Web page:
To be honest, it’s hard getting older. I can see a difference in the way I look. And there’s an anxiety that “time is running out.” I think my character Cheryl is not only getting old, but she’s also dealing with how sadness and despair affects how she looks and how she sees herself. It’s like suddenly she woke up one morning and her life is falling apart and she doesn’t recognize herself.


That disembodied feeling is one I wanted to get at in the book as well. And also, control. When your life is out of control, what do you try to do? Control something. How you look is easiest. When I’ve felt the worst, I’d say makeover time! I’d cut off all my hair or dye it a new color, or go get a makeover at a makeup counter and walk around feeling fabulous for the day. And then feel like shit again shortly afterwards.

The things we think about ourselves are vicious. I think we can celebrate our own beauty without tearing ourselves down for not feeling beautiful.


I guess what I’m trying to get at through these questions is: how can we enjoy beauty/desirability/girl-culture make-up, nail polish, stuff without either losing our self-worth or confusing our innate sexual desire for being desired?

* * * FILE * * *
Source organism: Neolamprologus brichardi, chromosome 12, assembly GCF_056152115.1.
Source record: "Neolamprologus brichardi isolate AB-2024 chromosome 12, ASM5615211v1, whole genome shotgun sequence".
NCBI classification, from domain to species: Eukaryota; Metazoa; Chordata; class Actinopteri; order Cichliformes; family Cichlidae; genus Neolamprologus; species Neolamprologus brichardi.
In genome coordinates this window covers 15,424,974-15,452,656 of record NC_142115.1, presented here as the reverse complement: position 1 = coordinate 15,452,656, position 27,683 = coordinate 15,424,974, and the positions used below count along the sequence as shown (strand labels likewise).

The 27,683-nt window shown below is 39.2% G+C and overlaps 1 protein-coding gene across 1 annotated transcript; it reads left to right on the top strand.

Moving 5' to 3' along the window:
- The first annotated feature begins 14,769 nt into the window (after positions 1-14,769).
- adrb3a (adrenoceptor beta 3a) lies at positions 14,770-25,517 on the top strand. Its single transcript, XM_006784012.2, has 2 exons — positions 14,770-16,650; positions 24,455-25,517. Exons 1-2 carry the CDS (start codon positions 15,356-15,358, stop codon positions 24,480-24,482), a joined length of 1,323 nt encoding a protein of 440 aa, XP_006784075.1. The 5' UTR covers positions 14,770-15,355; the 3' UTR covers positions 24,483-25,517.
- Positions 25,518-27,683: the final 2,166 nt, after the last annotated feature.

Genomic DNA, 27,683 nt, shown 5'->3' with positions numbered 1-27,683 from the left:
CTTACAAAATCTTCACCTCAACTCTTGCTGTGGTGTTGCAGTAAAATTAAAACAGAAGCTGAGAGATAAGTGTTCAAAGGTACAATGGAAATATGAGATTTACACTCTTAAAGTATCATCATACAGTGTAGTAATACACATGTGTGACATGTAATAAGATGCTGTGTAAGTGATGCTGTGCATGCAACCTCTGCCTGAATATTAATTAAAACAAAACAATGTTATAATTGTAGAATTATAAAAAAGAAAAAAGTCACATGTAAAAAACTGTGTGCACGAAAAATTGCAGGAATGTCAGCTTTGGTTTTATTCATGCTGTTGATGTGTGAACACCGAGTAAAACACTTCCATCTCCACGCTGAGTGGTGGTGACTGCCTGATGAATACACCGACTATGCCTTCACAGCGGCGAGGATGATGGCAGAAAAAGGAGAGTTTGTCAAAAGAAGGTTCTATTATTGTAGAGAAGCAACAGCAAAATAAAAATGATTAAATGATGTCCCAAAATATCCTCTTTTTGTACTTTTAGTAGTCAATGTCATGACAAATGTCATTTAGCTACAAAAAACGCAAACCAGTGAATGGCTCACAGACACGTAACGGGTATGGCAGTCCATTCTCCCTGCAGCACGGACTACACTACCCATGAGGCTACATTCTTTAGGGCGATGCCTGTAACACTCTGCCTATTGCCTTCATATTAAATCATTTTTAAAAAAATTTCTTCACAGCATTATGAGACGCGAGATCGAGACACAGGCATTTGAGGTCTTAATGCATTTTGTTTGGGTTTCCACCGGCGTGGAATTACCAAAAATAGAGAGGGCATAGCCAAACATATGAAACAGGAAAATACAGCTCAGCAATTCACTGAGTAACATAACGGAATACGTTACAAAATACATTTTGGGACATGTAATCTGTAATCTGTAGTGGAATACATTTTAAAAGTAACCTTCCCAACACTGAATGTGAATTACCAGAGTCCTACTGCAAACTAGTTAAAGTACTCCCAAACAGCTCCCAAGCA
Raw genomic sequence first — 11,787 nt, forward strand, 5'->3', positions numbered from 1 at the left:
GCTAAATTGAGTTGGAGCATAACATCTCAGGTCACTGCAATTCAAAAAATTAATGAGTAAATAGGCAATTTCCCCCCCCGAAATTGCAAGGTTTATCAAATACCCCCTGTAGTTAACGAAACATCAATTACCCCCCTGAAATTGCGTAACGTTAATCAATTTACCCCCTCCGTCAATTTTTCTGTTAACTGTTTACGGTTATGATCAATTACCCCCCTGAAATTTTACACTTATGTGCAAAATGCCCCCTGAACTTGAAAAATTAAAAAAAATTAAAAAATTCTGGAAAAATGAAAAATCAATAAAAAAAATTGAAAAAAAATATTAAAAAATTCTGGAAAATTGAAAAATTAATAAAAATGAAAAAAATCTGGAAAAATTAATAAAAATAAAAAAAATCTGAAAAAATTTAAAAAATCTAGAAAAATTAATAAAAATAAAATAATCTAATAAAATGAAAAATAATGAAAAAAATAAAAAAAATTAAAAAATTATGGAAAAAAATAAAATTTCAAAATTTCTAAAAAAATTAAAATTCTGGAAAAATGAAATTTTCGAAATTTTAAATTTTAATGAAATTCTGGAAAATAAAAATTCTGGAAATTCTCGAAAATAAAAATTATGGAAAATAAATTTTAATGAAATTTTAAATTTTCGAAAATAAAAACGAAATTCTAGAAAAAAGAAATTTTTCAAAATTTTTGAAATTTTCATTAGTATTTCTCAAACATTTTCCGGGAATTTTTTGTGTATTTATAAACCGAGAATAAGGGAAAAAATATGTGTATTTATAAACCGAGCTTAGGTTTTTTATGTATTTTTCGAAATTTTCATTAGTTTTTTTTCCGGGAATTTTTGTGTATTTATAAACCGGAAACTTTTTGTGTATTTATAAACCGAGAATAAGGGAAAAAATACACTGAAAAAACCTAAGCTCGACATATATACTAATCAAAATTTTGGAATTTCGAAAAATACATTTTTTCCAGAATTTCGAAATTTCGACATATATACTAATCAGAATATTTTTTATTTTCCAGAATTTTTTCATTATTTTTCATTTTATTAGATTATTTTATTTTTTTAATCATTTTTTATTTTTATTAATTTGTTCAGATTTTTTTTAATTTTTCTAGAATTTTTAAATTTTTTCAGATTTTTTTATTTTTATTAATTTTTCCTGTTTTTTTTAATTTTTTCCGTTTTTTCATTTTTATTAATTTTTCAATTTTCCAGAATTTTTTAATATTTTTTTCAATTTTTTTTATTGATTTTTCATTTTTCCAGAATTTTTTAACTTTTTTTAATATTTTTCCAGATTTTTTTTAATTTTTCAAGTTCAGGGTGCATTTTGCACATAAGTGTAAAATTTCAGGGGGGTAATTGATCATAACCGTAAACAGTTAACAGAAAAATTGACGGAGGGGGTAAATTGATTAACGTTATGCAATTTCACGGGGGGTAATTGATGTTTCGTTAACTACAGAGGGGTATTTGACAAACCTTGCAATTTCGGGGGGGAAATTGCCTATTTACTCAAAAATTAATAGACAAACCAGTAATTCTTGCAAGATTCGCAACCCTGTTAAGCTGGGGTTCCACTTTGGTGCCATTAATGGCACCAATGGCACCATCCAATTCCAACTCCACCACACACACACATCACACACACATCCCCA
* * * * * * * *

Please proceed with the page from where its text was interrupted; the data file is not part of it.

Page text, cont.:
I don’t know! Who doesn’t want to be desired? I think about the things I did when I was younger in order to be desired and I cringe. Maybe as we get older we get a better handle on it? I say this often, but I am so glad I grew up in a time when there wasn’t social media. I cannot imagine the pressure of being a teenage girl, or someone in my twenties, even, who’s looking for self-worth in the wrong places and having that search documented. It kind of makes me want to die. Maybe I’m just being very “get off my lawn” right now, but I think everyone goes through a search for desirability and everyone wants to feel beautiful, when it starts being documented and strangers are watching and judging your search, that’s when things gets scary.


Are we falling into a trap by even discussing this? How can we avoid this dichotomy of “women should care about their looks?” versus “women shouldn’t care about their looks?” Can we come up with more interesting ways of talking about beauty?

Women should do what’s right for them and realize everything they are fed is a lie. Though, I think women are smart enough to know that at this point. Just know yourself, and be kind to yourself, however you feel like approaching that. I think that’s a way we can talk about and own our beauty in a productive way.


Sara Gran is the author of five novels, including the Claire DeWitt series.

Karolina Waclawiak is the author of How to Get Into the Twin Palms and the forthcoming novel, The Invaders.


Author photo by Eric Burg.

Illustration by Jim Cooke.


My dear, sweet brother Numsie!